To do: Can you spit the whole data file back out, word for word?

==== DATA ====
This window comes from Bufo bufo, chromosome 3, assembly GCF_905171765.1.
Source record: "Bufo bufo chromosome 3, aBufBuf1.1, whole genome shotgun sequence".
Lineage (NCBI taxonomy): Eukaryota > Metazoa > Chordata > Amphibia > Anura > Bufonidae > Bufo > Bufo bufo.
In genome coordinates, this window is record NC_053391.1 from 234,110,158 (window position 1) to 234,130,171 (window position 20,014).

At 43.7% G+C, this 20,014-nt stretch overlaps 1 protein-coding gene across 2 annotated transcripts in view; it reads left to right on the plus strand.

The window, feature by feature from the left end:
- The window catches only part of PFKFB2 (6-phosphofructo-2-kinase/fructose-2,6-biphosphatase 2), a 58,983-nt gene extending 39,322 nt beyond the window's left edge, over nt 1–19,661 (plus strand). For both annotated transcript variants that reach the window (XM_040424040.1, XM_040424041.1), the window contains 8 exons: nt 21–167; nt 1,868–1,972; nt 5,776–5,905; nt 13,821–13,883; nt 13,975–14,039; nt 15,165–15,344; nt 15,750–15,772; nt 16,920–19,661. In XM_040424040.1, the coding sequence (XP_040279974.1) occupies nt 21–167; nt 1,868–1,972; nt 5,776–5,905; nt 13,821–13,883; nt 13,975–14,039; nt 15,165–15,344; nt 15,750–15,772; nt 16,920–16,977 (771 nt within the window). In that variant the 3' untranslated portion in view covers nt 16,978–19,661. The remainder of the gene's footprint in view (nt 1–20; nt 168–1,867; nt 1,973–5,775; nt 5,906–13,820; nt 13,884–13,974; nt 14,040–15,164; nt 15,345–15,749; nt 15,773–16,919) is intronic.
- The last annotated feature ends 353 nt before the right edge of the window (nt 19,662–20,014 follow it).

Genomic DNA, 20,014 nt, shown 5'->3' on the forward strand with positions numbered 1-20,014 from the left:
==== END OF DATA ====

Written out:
This window comes from Bufo bufo, chromosome 3, assembly GCF_905171765.1.
Source record: "Bufo bufo chromosome 3, aBufBuf1.1, whole genome shotgun sequence".
Lineage (NCBI taxonomy): Eukaryota > Metazoa > Chordata > Amphibia > Anura > Bufonidae > Bufo > Bufo bufo.
In genome coordinates, this window is record NC_053391.1 from 234,110,158 (window position 1) to 234,130,171 (window position 20,014).

At 43.7% G+C, this 20,014-nt stretch overlaps 1 protein-coding gene across 2 annotated transcripts in view; it reads left to right on the plus strand.

The window, feature by feature from the left end:
- The window catches only part of PFKFB2 (6-phosphofructo-2-kinase/fructose-2,6-biphosphatase 2), a 58,983-nt gene extending 39,322 nt beyond the window's left edge, over nt 1–19,661 (plus strand). For both annotated transcript variants that reach the window (XM_040424040.1, XM_040424041.1), the window contains 8 exons: nt 21–167; nt 1,868–1,972; nt 5,776–5,905; nt 13,821–13,883; nt 13,975–14,039; nt 15,165–15,344; nt 15,750–15,772; nt 16,920–19,661. In XM_040424040.1, the coding sequence (XP_040279974.1) occupies nt 21–167; nt 1,868–1,972; nt 5,776–5,905; nt 13,821–13,883; nt 13,975–14,039; nt 15,165–15,344; nt 15,750–15,772; nt 16,920–16,977 (771 nt within the window). In that variant the 3' untranslated portion in view covers nt 16,978–19,661. The remainder of the gene's footprint in view (nt 1–20; nt 168–1,867; nt 1,973–5,775; nt 5,906–13,820; nt 13,884–13,974; nt 14,040–15,164; nt 15,345–15,749; nt 15,773–16,919) is intronic.
- The last annotated feature ends 353 nt before the right edge of the window (nt 19,662–20,014 follow it).

Genomic DNA, 20,014 nt, shown 5'->3' on the forward strand with positions numbered 1-20,014 from the left: